This article was originally published on The Commentator
This week, the Brexit negotiators of the British Government and the European Commission came to an agreement on the Transition Period. The European Council will discuss whether to ratify the deal later this week.
Appallingly, in the rush to secure a deal, our negotiators have sold out our fisheries industry to continuing EU control until at least 2021.
Our fishing communities have long been neglected due to the EU’s Common Fisheries Policy (CFP). Breaking free of this disastrous scheme was one of the main reasons 17.4 million Britons voted to Leave the EU.
The Government had previously assured fishermen we would Leave the CFP on Brexit Day, but now it appears we will have to wait until 2021 – 5 years after the EU Referendum.
Leaving the CFP will allow us to take back control of our fishing waters, extending to 200 miles from the UK, as is our right under international law.
Continued membership of the CFP means continuing to allow vessels from countries such as Germany, France and Belgium to fish in these waters. We will also still be bound by EU quotas on how much fish we can catch – for example 9 percent of the haddock quota is all the UK gets from the EU quota!
This system of quotas allows EU fishing vessels to catch around £4 billion worth of fish from British waters. It has caused huge job cuts in the British fishing industry and led to the ludicrous situation in which Britain is a net importer of fish.
This terrible situation is worsened by our lack of representation in EU institutions during the Transition Period. After Brexit Day – 29th March 2019 – we will not be in attendance at any meeting to decide quotas. We may only be “consulted” by the EU – which is clearly open to interpretation.
Fishing communities are extremely concerned the EU may take advantage of this period to decimate what is left of the British fishing fleet. There are serious fears of intense overfishing by EU trawlers. The EU could introduce new CFP rules to the detriment of British fisheries, and then use international law to claim the “surplus” fish in UK waters.
Taking back control of our fishing waters is undoubtedly a huge opportunity in a clean Brexit. The Scottish Fishing Federation predicts it would lead to a boom worth £2.7 billion, creating 30,000 jobs.
The Government, through our membership of the EU and the CFP, has long neglected our coastal communities. The economic damage to our fisheries has contributed to increased poverty in many coastal regions. Regenerating our fishing industry will be a significant chance to improve the livelihoods of working families.
The Environment Secretary, Michael Gove, said in the Commons he was “disappointed” with the Transition Period deal on fishing but urged Brexiteer MPs to focus on the “big prize” of taking back full control of our fishing waters in 2021.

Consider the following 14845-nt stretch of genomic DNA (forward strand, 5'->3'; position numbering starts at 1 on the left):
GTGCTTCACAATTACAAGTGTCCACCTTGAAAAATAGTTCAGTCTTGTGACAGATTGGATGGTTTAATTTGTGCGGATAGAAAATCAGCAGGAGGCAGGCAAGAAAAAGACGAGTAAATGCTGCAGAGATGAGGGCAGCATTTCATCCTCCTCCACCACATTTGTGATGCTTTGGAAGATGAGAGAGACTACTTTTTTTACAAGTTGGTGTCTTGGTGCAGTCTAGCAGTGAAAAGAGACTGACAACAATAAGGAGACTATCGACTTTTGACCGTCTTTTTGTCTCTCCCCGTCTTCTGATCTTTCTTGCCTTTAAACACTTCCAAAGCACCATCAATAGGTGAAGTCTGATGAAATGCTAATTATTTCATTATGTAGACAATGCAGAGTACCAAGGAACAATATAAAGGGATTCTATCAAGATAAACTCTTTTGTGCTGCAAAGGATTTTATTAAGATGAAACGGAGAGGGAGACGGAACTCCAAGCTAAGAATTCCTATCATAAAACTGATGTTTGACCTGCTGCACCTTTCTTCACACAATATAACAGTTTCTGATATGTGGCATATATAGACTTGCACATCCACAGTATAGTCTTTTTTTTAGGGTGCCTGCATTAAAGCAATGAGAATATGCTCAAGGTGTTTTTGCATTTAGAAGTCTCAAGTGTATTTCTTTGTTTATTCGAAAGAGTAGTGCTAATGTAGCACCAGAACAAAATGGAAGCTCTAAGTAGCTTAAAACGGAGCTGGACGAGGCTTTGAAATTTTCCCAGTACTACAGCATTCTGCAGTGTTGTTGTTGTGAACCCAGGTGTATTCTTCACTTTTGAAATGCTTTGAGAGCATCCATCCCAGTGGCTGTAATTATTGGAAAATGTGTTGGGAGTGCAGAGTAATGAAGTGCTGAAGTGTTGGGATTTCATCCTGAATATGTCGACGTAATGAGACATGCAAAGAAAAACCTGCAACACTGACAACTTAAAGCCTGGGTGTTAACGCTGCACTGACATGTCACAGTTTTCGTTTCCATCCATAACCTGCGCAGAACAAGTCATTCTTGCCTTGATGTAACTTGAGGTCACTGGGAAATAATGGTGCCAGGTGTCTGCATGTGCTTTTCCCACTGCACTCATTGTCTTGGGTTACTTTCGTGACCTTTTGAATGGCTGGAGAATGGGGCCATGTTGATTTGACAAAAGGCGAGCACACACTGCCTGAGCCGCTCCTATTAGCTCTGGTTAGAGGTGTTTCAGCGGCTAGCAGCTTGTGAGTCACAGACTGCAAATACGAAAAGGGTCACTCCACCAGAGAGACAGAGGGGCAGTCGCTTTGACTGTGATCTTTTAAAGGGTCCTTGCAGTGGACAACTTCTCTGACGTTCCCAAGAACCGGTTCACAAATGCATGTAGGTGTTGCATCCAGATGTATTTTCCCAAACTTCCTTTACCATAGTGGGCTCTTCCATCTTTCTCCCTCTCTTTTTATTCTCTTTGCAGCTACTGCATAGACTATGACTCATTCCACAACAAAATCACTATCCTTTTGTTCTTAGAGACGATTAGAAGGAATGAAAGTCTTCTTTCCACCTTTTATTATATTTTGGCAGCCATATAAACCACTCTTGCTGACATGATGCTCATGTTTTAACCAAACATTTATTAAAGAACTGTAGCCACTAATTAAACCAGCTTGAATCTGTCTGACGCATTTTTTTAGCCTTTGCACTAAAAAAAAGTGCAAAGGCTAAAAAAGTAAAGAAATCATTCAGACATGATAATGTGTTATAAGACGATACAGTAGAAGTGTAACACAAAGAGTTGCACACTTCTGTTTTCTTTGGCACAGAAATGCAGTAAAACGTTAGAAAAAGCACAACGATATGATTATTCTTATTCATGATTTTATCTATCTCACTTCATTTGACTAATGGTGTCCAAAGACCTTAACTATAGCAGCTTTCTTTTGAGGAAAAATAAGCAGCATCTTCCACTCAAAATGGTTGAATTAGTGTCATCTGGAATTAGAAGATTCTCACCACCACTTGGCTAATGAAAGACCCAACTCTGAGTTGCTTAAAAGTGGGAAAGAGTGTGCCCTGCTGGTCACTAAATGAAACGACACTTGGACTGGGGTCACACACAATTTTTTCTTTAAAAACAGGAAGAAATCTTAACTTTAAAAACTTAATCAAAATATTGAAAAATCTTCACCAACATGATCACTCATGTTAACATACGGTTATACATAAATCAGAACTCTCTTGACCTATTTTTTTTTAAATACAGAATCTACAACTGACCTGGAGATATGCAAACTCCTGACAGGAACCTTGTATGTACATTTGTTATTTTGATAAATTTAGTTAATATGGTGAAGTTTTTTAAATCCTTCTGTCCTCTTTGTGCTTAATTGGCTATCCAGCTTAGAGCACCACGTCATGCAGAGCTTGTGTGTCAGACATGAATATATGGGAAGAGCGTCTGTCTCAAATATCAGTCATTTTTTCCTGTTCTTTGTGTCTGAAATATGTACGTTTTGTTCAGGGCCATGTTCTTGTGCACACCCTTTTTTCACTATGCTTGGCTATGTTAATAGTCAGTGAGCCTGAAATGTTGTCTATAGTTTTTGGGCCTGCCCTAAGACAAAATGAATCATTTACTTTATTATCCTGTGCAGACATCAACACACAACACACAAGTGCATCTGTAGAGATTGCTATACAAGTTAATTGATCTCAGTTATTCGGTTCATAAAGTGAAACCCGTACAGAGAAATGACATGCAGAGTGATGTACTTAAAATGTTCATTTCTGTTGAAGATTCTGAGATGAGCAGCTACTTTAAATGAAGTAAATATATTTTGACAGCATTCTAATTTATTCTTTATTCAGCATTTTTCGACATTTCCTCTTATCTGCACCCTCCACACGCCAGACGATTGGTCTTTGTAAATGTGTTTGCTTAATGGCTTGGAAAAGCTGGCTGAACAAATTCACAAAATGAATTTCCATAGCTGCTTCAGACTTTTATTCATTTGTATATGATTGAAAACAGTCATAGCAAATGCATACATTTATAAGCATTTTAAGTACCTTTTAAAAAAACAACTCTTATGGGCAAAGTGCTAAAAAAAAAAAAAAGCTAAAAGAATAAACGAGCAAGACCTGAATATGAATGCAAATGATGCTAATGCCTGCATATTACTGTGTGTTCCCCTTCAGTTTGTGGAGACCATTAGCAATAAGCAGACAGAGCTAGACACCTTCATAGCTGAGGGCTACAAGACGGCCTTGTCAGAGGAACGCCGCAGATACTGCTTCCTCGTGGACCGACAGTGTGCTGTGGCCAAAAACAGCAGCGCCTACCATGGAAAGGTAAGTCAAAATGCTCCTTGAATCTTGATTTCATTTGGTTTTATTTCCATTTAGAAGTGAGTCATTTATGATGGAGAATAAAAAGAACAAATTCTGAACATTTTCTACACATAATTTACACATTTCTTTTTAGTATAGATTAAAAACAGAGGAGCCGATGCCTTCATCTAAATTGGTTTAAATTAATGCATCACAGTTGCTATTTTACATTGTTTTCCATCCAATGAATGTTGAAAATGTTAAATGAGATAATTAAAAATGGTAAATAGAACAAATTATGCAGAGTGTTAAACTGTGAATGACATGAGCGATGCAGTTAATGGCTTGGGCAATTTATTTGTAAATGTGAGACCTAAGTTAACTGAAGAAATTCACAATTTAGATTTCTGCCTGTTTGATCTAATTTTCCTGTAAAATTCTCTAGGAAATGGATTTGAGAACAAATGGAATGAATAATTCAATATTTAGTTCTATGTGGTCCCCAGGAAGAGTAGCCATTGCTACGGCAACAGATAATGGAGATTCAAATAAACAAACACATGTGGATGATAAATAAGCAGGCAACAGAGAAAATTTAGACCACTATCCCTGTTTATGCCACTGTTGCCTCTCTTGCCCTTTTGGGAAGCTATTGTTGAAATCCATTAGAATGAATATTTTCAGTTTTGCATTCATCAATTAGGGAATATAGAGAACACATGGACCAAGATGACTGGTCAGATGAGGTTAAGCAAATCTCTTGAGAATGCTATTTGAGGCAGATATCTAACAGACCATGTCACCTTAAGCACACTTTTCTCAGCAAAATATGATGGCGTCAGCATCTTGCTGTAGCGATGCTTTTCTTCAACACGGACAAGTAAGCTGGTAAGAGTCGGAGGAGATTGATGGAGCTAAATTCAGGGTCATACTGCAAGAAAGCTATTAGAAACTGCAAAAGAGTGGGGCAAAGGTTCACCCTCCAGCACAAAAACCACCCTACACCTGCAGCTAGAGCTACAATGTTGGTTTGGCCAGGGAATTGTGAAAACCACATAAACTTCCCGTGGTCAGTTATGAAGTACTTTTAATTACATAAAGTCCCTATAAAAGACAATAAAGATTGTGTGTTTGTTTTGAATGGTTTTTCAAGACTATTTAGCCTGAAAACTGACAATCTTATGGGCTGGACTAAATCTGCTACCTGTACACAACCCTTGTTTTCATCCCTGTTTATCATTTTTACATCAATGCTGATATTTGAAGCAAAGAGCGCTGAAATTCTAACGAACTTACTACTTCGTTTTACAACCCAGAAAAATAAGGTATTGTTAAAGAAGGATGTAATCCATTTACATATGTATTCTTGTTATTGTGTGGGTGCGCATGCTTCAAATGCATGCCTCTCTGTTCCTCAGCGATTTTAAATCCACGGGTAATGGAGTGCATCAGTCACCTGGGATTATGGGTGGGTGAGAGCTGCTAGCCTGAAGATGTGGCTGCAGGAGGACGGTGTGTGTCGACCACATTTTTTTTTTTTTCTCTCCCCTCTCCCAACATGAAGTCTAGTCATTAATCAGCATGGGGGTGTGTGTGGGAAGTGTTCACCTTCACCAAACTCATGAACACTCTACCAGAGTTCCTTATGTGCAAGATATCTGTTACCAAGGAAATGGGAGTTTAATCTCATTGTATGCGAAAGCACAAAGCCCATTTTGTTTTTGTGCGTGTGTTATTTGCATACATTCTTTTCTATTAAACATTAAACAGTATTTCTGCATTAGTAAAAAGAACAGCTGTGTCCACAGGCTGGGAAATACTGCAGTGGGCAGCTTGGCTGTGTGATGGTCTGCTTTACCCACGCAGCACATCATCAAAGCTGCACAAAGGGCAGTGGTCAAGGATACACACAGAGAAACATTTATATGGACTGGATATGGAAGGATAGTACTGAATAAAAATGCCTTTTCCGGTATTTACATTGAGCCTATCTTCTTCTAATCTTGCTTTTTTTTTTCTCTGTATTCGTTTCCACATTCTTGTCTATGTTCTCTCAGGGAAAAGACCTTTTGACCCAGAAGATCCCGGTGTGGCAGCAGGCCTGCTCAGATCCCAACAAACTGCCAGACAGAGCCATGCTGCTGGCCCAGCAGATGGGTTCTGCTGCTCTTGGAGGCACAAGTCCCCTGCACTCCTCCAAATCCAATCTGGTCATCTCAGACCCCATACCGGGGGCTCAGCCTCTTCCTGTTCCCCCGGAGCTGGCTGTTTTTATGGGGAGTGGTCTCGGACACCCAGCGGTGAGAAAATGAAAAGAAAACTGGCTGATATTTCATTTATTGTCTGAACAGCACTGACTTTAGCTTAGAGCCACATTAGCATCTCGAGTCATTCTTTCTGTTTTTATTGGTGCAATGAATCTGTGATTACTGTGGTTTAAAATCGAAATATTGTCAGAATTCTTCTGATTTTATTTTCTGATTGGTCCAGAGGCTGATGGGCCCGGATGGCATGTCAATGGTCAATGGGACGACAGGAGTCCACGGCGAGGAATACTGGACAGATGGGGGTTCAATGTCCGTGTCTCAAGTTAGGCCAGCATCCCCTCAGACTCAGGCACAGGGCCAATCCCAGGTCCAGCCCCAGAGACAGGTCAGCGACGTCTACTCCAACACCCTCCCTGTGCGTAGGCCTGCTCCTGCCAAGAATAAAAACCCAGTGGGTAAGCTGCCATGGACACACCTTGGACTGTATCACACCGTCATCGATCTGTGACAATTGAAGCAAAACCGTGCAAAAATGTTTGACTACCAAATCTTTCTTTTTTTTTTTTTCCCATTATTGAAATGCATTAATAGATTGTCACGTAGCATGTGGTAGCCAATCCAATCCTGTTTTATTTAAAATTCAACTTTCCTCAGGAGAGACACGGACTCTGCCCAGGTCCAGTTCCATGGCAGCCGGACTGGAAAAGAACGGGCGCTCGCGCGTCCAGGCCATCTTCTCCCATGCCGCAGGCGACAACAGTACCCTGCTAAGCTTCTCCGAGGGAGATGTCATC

So 13 Tory MPs and 1 DUP MP have written to the Prime Minister to say the Transition Deal with the EU is “completely unacceptable”. What is happening with the trade-off over our fishing industry is only the tip of the iceberg of discontent.
However, it is not at all clear the Government will stick to this policy of full control of fishing in 2021. In his recent speech, Philip Hammond suggested Britain could offer the EU “reciprocal access” to fishing waters, in return for a good deal on financial services. Selling out the livelihoods of fishermen in return for a boost to bankers in London is an awful idea – and one which the Government must totally reject.
In Prime Minister’s Questions on Wednesday, Theresa May said she would work with the fishing industry to address their concerns. She said she wanted to “ensure we can rebuild our fishing communities”. Unfortunately, these warm words will do little to satisfy fishermen whose jobs are at risk now due to the Government’s capitulation. If the Prime Minister really supports our fishing industry, she must go to the European Council meeting on Friday and fight to take fisheries out of the Transition Agreement.
When Britain joined the EU (then the European Economic Community – the EEC) 45 years ago, the Ted Heath Government infamously sold out our fishing communities as part of the negotiation.
It is completely unacceptable for the current Government to continue this long series of neglect for our fisheries by surrendering control of our waters. We must urgently Get Britain Out of the Common Fisheries Policy – preferably on Brexit Day next year.
Peter Lyon is a Research Executive at cross-party grassroots campaign Get Britain Out